A Sea-Level Rise Curve from Guilford, Connecticut, USA

TitleA Sea-Level Rise Curve from Guilford, Connecticut, USA
Publication TypeJournal Article
Year of Publication1995
AuthorsNydick, KR, Bidwell, AB, Thomas, E, Varekamp, JC
JournalMarine Geology
Date PublishedMay
Accession NumberWOS:A1995RL47700011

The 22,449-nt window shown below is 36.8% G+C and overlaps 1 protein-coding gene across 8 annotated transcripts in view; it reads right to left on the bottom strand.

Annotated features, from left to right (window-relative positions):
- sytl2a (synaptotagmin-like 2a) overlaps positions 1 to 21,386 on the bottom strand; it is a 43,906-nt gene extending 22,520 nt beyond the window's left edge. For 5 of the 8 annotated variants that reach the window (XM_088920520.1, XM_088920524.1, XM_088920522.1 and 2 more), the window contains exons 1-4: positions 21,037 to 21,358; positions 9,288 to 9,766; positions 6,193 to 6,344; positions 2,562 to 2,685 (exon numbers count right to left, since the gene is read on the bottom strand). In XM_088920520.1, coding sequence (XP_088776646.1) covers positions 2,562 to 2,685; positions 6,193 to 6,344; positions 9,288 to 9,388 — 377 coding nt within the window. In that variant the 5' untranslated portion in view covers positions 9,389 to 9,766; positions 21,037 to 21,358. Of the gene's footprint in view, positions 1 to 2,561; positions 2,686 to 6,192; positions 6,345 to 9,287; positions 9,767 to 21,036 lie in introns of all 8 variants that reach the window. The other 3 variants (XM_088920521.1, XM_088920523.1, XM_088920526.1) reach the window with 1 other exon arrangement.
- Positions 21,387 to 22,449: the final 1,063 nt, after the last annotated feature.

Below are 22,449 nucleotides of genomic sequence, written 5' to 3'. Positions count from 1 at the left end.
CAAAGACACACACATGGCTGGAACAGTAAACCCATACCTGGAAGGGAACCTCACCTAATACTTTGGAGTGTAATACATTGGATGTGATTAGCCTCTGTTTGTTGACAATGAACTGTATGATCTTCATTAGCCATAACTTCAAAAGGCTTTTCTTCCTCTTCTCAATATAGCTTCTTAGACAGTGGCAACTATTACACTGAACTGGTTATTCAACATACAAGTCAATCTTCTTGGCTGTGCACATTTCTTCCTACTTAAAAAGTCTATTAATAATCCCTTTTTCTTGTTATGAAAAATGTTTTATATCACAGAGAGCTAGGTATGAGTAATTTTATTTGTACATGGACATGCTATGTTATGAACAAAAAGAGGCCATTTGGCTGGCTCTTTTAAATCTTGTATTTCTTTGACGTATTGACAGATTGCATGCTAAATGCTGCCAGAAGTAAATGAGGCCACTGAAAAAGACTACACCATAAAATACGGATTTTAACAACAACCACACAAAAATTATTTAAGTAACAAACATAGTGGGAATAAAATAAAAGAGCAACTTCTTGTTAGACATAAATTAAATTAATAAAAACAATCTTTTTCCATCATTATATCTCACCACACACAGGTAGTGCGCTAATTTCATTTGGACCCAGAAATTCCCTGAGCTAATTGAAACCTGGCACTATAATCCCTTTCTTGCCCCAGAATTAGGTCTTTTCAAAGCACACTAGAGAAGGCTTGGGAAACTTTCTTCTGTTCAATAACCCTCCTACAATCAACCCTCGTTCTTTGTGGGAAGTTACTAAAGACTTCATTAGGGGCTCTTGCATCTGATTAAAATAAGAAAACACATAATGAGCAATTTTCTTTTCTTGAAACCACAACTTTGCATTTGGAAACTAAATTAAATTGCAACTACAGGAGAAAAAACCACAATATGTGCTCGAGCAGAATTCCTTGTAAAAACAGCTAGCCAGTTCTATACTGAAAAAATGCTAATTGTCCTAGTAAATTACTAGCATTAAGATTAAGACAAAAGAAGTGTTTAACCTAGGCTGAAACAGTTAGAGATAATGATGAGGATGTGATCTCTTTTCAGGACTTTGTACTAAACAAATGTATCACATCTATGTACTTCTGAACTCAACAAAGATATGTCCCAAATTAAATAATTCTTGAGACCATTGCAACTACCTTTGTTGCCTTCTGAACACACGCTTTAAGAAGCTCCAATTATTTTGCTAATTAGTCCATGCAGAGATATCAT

High-resolution stratigraphic studies based on sediment chemistry, lithology, macroflora, and benthic foraminiferal assemblages in three peat cores from coastal salt marshes at Guilford, Connecticut, show that coastal marshes are ephemeral environments. Marsh-wide environmental variations were common, and century-long episodes of relative submergence alternated with emergence. Despite about 2 m of relative sea-level rise (RSLR) in Connecticut over the last 1500 years, the marshes have expanded both landwards and seawards, and marsh accretion has been outpaced only marginally by RSLR.We used radiocarbon dating and the level of anthropogenic markers (metal pollution, as dated with Pb-210) in the cores for age control. For most of the last 1000 years the rate of RSLR was between 1.3 and 1.8 mm/yr, but over the last 300-400 years it increased to 2.9-3.3 mm/yr, and has been faster than the accretion rate, especially in the middle marsh. The net-submergence rate or ''submergence index'' (ratio of the rate of RSLR and marsh-accretion rate) averaged about 1.15 over the last 1000 years, and increased to about 1.5 over the last 200 years.The rate of RSLR was very sluggish during the early part of the Little Ice Age, but we found a slightly higher rate during the Little Climate Optimum; this excursion is close to the noise level, however. The most significant observation is that RSLR increased strongly around A.D. 1650. The onset of this acceleration falls in the middle to end of the Little Ice Age, and thus preceded the period of modern global warming that started late last century and that has been tentatively correlated with anthropogenic emissions of greenhouse gases.